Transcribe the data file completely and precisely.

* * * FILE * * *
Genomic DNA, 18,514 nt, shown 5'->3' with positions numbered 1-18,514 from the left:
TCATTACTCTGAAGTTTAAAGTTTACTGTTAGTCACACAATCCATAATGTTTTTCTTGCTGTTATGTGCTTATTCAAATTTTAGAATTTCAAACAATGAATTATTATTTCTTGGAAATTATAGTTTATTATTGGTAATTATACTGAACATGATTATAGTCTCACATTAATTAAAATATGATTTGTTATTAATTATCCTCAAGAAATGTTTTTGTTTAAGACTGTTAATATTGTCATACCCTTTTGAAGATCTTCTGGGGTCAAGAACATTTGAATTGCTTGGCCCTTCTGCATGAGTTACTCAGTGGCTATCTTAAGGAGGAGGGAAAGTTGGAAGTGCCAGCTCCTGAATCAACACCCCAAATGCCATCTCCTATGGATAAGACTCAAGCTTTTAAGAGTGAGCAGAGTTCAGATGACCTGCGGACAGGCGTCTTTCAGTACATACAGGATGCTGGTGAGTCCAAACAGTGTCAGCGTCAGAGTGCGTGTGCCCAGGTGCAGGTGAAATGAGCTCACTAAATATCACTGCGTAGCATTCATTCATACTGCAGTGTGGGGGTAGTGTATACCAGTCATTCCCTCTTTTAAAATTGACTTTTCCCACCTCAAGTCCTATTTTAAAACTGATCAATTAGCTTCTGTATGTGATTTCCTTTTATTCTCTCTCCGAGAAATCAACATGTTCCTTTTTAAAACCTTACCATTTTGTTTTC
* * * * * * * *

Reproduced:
Genomic DNA, 18,514 nt, shown 5'->3' with positions numbered 1-18,514 from the left:
TCATTACTCTGAAGTTTAAAGTTTACTGTTAGTCACACAATCCATAATGTTTTTCTTGCTGTTATGTGCTTATTCAAATTTTAGAATTTCAAACAATGAATTATTATTTCTTGGAAATTATAGTTTATTATTGGTAATTATACTGAACATGATTATAGTCTCACATTAATTAAAATATGATTTGTTATTAATTATCCTCAAGAAATGTTTTTGTTTAAGACTGTTAATATTGTCATACCCTTTTGAAGATCTTCTGGGGTCAAGAACATTTGAATTGCTTGGCCCTTCTGCATGAGTTACTCAGTGGCTATCTTAAGGAGGAGGGAAAGTTGGAAGTGCCAGCTCCTGAATCAACACCCCAAATGCCATCTCCTATGGATAAGACTCAAGCTTTTAAGAGTGAGCAGAGTTCAGATGACCTGCGGACAGGCGTCTTTCAGTACATACAGGATGCTGGTGAGTCCAAACAGTGTCAGCGTCAGAGTGCGTGTGCCCAGGTGCAGGTGAAATGAGCTCACTAAATATCACTGCGTAGCATTCATTCATACTGCAGTGTGGGGGTAGTGTATACCAGTCATTCCCTCTTTTAAAATTGACTTTTCCCACCTCAAGTCCTATTTTAAAACTGATCAATTAGCTTCTGTATGTGATTTCCTTTTATTCTCTCTCCGAGAAATCAACATGTTCCTTTTTAAAACCTTACCATTTTGTTTTC